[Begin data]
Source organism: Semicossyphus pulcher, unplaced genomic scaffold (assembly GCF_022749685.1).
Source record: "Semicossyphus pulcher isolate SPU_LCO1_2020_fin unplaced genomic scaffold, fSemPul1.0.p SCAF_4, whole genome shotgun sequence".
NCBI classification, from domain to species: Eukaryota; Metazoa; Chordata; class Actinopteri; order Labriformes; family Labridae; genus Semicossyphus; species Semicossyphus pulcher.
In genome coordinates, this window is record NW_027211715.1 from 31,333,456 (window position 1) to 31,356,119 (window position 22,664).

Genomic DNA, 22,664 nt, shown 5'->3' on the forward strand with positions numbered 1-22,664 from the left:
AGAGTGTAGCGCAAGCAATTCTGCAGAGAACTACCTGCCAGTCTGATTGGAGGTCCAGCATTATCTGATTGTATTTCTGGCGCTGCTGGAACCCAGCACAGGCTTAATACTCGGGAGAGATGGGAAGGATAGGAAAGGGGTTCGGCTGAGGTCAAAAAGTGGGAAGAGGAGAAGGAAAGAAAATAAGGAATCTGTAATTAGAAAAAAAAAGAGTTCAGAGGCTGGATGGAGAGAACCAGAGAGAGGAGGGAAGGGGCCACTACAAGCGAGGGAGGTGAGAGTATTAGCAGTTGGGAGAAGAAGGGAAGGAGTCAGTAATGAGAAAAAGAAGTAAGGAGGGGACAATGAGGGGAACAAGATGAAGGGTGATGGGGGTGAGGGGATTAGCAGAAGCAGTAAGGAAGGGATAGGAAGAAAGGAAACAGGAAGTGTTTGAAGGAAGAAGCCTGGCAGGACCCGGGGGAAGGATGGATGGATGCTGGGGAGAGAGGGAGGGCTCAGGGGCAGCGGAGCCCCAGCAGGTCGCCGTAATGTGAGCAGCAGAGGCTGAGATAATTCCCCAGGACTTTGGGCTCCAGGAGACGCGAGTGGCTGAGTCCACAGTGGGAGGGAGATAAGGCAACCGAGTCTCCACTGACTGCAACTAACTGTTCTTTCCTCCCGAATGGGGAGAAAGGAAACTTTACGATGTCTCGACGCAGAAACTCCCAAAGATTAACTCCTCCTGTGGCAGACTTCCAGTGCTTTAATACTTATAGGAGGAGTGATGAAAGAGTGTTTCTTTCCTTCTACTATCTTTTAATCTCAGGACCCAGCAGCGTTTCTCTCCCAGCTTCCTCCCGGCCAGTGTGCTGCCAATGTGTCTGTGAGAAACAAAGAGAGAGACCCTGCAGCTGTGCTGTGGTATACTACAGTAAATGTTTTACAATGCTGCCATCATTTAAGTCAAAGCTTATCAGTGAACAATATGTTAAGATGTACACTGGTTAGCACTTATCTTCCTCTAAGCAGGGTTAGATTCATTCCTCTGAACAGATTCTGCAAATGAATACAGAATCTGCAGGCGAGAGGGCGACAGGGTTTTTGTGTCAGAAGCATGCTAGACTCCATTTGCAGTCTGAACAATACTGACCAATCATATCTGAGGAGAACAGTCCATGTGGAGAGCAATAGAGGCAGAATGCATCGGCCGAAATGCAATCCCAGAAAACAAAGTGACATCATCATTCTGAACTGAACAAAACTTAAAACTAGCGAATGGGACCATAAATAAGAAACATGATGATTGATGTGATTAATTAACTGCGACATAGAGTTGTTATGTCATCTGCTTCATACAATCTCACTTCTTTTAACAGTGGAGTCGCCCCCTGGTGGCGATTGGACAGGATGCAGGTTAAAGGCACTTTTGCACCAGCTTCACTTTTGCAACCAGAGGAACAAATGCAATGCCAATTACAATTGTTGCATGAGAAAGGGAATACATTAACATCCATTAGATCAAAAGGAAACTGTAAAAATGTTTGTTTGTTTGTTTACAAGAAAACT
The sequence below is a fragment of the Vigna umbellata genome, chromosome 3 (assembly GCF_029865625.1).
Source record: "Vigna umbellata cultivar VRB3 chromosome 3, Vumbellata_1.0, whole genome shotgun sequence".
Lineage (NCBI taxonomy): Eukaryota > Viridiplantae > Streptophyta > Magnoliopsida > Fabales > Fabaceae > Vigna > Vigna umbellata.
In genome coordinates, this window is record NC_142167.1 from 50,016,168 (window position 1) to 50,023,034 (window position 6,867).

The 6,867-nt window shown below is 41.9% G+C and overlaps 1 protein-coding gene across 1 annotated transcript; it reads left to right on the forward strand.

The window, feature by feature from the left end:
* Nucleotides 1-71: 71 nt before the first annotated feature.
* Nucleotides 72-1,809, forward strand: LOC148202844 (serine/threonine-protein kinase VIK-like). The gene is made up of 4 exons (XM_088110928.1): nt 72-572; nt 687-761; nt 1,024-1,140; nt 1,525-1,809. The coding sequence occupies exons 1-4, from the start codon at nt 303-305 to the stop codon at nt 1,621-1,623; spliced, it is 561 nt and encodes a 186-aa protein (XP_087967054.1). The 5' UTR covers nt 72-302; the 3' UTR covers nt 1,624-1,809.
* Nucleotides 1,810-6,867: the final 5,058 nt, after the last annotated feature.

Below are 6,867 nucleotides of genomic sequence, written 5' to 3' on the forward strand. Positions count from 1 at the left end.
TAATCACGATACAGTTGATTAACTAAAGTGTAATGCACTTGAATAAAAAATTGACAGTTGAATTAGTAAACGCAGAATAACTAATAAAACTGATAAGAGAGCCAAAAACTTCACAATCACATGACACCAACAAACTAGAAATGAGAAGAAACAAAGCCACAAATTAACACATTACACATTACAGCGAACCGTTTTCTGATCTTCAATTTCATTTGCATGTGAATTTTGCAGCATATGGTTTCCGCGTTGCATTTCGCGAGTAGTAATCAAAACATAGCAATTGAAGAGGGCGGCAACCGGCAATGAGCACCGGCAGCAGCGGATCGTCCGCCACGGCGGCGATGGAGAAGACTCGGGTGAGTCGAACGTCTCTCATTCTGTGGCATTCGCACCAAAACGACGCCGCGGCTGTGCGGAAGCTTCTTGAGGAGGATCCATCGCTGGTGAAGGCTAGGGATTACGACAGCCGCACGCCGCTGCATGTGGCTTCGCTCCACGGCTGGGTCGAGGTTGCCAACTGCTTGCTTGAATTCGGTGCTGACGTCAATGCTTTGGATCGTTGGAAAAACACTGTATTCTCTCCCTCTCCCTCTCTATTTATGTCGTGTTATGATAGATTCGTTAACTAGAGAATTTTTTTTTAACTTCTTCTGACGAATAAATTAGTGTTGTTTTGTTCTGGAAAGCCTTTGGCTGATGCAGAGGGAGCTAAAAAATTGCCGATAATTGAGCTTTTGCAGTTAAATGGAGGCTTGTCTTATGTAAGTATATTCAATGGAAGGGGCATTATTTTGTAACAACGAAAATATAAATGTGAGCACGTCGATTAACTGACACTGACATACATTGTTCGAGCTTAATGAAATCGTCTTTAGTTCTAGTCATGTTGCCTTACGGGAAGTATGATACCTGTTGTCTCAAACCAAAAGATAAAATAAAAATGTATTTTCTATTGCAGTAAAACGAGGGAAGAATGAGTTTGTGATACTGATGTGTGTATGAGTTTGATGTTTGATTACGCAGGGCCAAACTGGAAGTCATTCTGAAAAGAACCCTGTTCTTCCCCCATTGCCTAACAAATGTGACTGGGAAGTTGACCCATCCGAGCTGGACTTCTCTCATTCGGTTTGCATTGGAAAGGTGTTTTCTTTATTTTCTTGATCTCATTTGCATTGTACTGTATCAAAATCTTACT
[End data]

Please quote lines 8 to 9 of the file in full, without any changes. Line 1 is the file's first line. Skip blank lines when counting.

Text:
Source record: "Vigna umbellata cultivar VRB3 chromosome 3, Vumbellata_1.0, whole genome shotgun sequence".
Lineage (NCBI taxonomy): Eukaryota > Viridiplantae > Streptophyta > Magnoliopsida > Fabales > Fabaceae > Vigna > Vigna umbellata.